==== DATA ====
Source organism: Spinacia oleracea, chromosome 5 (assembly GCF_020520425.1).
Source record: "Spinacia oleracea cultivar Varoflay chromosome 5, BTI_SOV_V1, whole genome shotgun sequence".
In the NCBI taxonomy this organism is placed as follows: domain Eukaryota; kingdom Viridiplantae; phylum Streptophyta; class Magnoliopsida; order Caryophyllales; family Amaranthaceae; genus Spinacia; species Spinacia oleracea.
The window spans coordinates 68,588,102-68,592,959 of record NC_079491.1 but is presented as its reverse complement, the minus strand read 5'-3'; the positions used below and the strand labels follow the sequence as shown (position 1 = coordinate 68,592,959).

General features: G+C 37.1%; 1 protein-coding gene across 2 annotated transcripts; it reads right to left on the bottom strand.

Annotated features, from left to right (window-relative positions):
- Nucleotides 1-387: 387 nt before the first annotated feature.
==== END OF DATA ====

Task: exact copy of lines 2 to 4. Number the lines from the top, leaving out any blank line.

Source record: "Spinacia oleracea cultivar Varoflay chromosome 5, BTI_SOV_V1, whole genome shotgun sequence".
In the NCBI taxonomy this organism is placed as follows: domain Eukaryota; kingdom Viridiplantae; phylum Streptophyta; class Magnoliopsida; order Caryophyllales; family Amaranthaceae; genus Spinacia; species Spinacia oleracea.
The window spans coordinates 68,588,102-68,592,959 of record NC_079491.1 but is presented as its reverse complement, the minus strand read 5'-3'; the positions used below and the strand labels follow the sequence as shown (position 1 = coordinate 68,592,959).